> Weekly Torah Portion > Intermediate > What's Bothering Rashi?

These Are The Words

Devarim (Deuteronomy 1:1-3:22 )

by Dr. Avigdor Bonchek

Rashi's first comment in the Book of Deuteronomy is one that shows concern for the honor of the people of Israel. This is characteristic of Rashi. He begins each one of the five books of the Torah with a comment that refers in one way or another to the specialness of Israel.

Tosephos questions Rashi's midrashic interpretation.

Deuteronomy 1:1

"These are the words that Moses spoke to all of Israel across the Jordan, in the wildreness, on the Aravah plain opposite Suf, between Paran and Tofel and Lovon and Chatzeiros and Di Zahav."



These are the words - Rashi: Because these are words of reproof and [because] he (Moses) intended to recount here all the places where they angered the Almighty, he therefore said these words in an obscure manner and only mentioned them in hints in order to show the importance of the honor of Israel.



A Question: Why does Rashi interpret these place names as symbolic terms for the sins of Israel? Why doesn't he accept them simply as actual places?

Hint: See the other Rashi-comments on this verse.

Your Answer:



An Answer: In his ensuing comments on this verse Rashi points out two difficulties with accepting these place-names at face value. First, he says "They were not in the Wilderness, they were in the Plains of Moab!" And further on in his comments Rashi cites Rabbi Shimon ben Yochai who says, "We have reviewed all the Scriptures and have not found places whose names were Tofel or Lovon!" If these were among the places where Moses spoke to the People, why didn't the Torah mention them previously?

On the basis of these questions, Rashi searches for another interpretation of this verse. How does his interpretation help matters?

Your Answer:



An Answer: With Rashi's comment we are to read this verse as follows: These are the words [of rebuke] that Moses spoke to the Children of Israel on the other side of the Jordan: (then follows a recitation of place-names which hint at their various sins committed while they wandered in the Wilderness). Thus the place-names do not necessarily denote actual geographical locations. So, in fact, they were in the Planes of Moab (on the other side of the Jordan); they were not presently in the Wilderness. The place-name "wilderness" instead refers to the sin they did while in the wilderness, i.e. worshipping the Golden Calf.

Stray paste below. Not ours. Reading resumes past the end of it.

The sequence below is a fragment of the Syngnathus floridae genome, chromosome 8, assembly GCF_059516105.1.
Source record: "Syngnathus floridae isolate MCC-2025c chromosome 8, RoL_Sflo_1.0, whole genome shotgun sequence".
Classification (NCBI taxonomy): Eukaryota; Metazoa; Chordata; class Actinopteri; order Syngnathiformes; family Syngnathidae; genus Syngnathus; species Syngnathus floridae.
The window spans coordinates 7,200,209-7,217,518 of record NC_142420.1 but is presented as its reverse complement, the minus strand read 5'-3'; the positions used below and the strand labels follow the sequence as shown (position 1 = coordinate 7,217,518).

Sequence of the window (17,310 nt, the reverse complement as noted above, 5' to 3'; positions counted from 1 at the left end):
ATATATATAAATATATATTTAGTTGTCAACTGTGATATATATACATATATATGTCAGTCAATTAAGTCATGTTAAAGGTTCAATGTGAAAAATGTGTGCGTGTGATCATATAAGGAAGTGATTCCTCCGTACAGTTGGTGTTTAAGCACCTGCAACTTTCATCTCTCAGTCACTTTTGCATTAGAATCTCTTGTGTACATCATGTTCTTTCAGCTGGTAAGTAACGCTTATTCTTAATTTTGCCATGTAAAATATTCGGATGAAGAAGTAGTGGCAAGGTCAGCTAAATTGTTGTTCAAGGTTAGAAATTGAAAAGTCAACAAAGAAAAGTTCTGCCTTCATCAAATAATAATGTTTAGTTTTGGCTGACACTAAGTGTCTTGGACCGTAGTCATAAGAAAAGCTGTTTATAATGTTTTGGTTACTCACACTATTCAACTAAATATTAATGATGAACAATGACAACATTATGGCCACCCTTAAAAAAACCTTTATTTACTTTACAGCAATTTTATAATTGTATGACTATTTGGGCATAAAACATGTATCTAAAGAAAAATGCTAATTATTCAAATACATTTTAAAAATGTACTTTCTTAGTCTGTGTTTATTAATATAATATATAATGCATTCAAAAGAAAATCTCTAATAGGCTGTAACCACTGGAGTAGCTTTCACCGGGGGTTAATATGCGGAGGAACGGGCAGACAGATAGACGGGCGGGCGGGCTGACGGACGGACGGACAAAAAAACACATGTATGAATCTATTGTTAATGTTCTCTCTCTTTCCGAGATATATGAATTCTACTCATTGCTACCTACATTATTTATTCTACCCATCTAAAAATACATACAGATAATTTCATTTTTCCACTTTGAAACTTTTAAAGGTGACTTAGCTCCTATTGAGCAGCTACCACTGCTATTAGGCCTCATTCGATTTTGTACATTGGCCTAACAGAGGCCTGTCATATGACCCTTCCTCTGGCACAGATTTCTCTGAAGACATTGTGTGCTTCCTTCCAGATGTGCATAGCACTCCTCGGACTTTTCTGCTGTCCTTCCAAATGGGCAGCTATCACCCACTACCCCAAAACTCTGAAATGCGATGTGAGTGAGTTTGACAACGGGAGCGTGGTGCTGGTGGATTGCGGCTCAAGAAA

Rashi tells us that the reason the sins were only hinted at, and not mentioned explicitly, was out of respect for Israel, so as not to openly criticize and embarrass them.

Can you think of a question on this interpretation?

Hint: Look further on in the parsha.

Your Question:



The Moshav Zekanim, a compilation of comments by the Ba'alie Tosephos, asks the following question. If Moses was so concerned with their honor that he did not openly mention their previous sins, why do we find, not so much further on (1:27ff.), that he openly castigates them for the sin of the Spies? And later on (9:15) he criticizes them quite harshly regarding the Golden Calf that they made. From these verses and others, it does not seem that Moses was overly sensitive to their honor. How can we say that his concern for their honor caused him to just hint at their sins in our verse?

The Moshav Zekanim does not offer any answer to this question and therefore says these place-names are in fact places.

Can you think of a defense for Rashi? Why would Moses only hint at their sins here, whereas later on he was most outspoken and direct?

Your Answer:



An Answer: A commentary on Rashi, Amar Nekai, which was written by Rabbi Ovadia of Bartenura, the famous commentator on the Mishna, suggests a very reasonable answer to Tosephos' question. He says that because this is the very first verse in the Book of Devarim, Rashi understood that Moses would be extra sensitive to the honor of the people. But further on, once Moses' oration began, he no longer felt the necessity to speak in hints. On the contrary, there it was important to speak clearly, so that his "mussar" would be correctly understood.

Can you think of another place in the Torah where the idea of not beginning a new Book with criticism is found?

Your Answer:



An Answer: See Rashi on Bamidbar 9:1. There he explains that the Torah intentionally recorded events not in their chronological order so as not to begin the Book of Bamidbar with an event which would reflect negatively on the People of Israel.


Shabbat Shalom,
Avigdor Bonchek


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